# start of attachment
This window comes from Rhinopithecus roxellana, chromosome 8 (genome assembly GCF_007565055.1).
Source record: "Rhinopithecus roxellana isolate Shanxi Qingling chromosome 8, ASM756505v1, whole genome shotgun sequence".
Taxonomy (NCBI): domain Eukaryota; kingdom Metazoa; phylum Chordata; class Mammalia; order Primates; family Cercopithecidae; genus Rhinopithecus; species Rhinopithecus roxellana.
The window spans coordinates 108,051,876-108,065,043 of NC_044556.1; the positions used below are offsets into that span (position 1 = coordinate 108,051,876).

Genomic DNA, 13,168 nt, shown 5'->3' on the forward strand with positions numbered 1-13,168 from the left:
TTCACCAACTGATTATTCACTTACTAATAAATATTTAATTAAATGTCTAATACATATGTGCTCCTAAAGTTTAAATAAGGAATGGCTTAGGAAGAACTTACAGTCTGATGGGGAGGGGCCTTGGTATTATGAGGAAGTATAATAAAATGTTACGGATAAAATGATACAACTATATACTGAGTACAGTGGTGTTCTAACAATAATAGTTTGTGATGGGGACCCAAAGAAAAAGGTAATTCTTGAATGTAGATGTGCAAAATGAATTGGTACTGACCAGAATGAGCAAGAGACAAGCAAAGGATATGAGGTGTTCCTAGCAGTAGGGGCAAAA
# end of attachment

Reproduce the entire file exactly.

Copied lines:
This window comes from Rhinopithecus roxellana, chromosome 8 (genome assembly GCF_007565055.1).
Source record: "Rhinopithecus roxellana isolate Shanxi Qingling chromosome 8, ASM756505v1, whole genome shotgun sequence".
Taxonomy (NCBI): domain Eukaryota; kingdom Metazoa; phylum Chordata; class Mammalia; order Primates; family Cercopithecidae; genus Rhinopithecus; species Rhinopithecus roxellana.
The window spans coordinates 108,051,876-108,065,043 of NC_044556.1; the positions used below are offsets into that span (position 1 = coordinate 108,051,876).

Genomic DNA, 13,168 nt, shown 5'->3' on the forward strand with positions numbered 1-13,168 from the left:
TTCACCAACTGATTATTCACTTACTAATAAATATTTAATTAAATGTCTAATACATATGTGCTCCTAAAGTTTAAATAAGGAATGGCTTAGGAAGAACTTACAGTCTGATGGGGAGGGGCCTTGGTATTATGAGGAAGTATAATAAAATGTTACGGATAAAATGATACAACTATATACTGAGTACAGTGGTGTTCTAACAATAATAGTTTGTGATGGGGACCCAAAGAAAAAGGTAATTCTTGAATGTAGATGTGCAAAATGAATTGGTACTGACCAGAATGAGCAAGAGACAAGCAAAGGATATGAGGTGTTCCTAGCAGTAGGGGCAAAA